On Tuesday night in Madrid we were treated to seeing Spurs gaffer Harry Redknapp, a man who at the best of times resembles Andrew Lloyd Webber with C4 packed into his cheeks, wearing what can only be described as “his sad face”. The reason being that after Tottenham had sailed gallantly though the choppy and treacherous seas of Europe's elite club competition, they found themselves embarrassingly torpedoed by Jose Mourinho's Real Madrid.
This was particularly distressing to Sky's punditry team, which despite only being only two bodies deep, still managed to cram in two former Spurs players, a former Spurs manager and the son of the current boss. Levels of impartiality not normally seen outside of a Fox News studio. “I know my dad pretty well, and he'll be disappointed to concede like that” crooned Jamie as the nation gave a slow, monotonous clap.
Aside from a brief lovers tiff with Rob Palmer over what constitutes a “wheeler dealer”, there's been a gradually obvious and increasingly nauseating buddying up between the Redknapp family and Sky Sports. Keeping his son in gainful employment, despite his borderline criminal abuse of the word 'literally', has probably helped them get an arm around the Spurs boss, talking Gareth Bale's price tag up to about £500billion won't have hurt either.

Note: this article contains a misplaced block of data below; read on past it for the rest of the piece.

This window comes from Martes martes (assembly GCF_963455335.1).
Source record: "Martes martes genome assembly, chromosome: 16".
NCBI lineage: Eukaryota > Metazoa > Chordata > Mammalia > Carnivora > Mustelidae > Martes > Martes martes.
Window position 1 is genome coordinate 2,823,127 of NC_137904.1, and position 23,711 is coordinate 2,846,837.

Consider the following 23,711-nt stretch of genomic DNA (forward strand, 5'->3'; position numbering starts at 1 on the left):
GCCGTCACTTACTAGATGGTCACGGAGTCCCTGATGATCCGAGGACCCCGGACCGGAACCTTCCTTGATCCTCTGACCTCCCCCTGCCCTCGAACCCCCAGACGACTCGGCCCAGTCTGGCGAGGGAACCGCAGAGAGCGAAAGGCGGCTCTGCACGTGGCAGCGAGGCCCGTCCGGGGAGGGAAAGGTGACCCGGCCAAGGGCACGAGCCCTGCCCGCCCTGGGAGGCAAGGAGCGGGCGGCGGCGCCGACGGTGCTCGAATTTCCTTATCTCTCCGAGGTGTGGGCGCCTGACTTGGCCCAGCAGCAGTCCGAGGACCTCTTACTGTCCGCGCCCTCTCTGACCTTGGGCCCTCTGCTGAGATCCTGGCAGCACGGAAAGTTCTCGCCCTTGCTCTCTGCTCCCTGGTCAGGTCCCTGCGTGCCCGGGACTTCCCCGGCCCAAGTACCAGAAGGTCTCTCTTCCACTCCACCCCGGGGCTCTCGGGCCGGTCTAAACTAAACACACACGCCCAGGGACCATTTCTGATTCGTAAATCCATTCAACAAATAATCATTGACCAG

It's a relationship that suits Sky down to the ground. They need new and exciting plot twists for their continuing saga of “Football: The Movie” where every kick of the leather requires 6-weeks of hype, 2 hours of previewing and virtually endless discussion and analysis - entire species have evolved, screwed and died out again in the time Sky takes to cover a play-off semi final – so what better arrangement that having 'Arry's Spurs, a team both capable of challenging the big teams whilst still being billed as underdogs as the main event.
It's heroic, it's romantic, it's audacious, Spurs are to football what Jamaica were to bobsleighing.
And we love the underdog story in this country. It's heroic, it's romantic, it's audacious, Spurs are to football what Jamaica were to bobsleighing, Luke Skywalker was to the force and Babe was to sheepdog trials. Well worth the extra few bob on our subscription fee. But this status is fleeting, soon either Spurs will establish themselves as a big club, or they'll fade back into mid-table mediocrity, either way they'll lose their charm. So why, do you ask, would Sky think it profitable to get into bed with their manager?
Simple, Harry will be the next England boss, you can bet your aaaas (Redknapp for “house”) on it, and it will come at a time when Sky look to vastly increase the number of England games their various channels carry. The love-in will continue, albeit it only during international breaks.
No doubt he'll extend Murdoch's cameras the same courtesy and “unprecedented access” he's afforded them at White Hart Lane over the last few years. Giving us an intimate look at Jermaine Jenas' face when he hears he's actually been selected and super slo-mo replays of Aaron Lennon glue-gunning rhinestones onto his caps. Interesting also that The Sun and The News of The World, both under Rupert's News Corporation banner, have been the most vocal in criticising the current England boss. But I'm sure that's just a coincidence...
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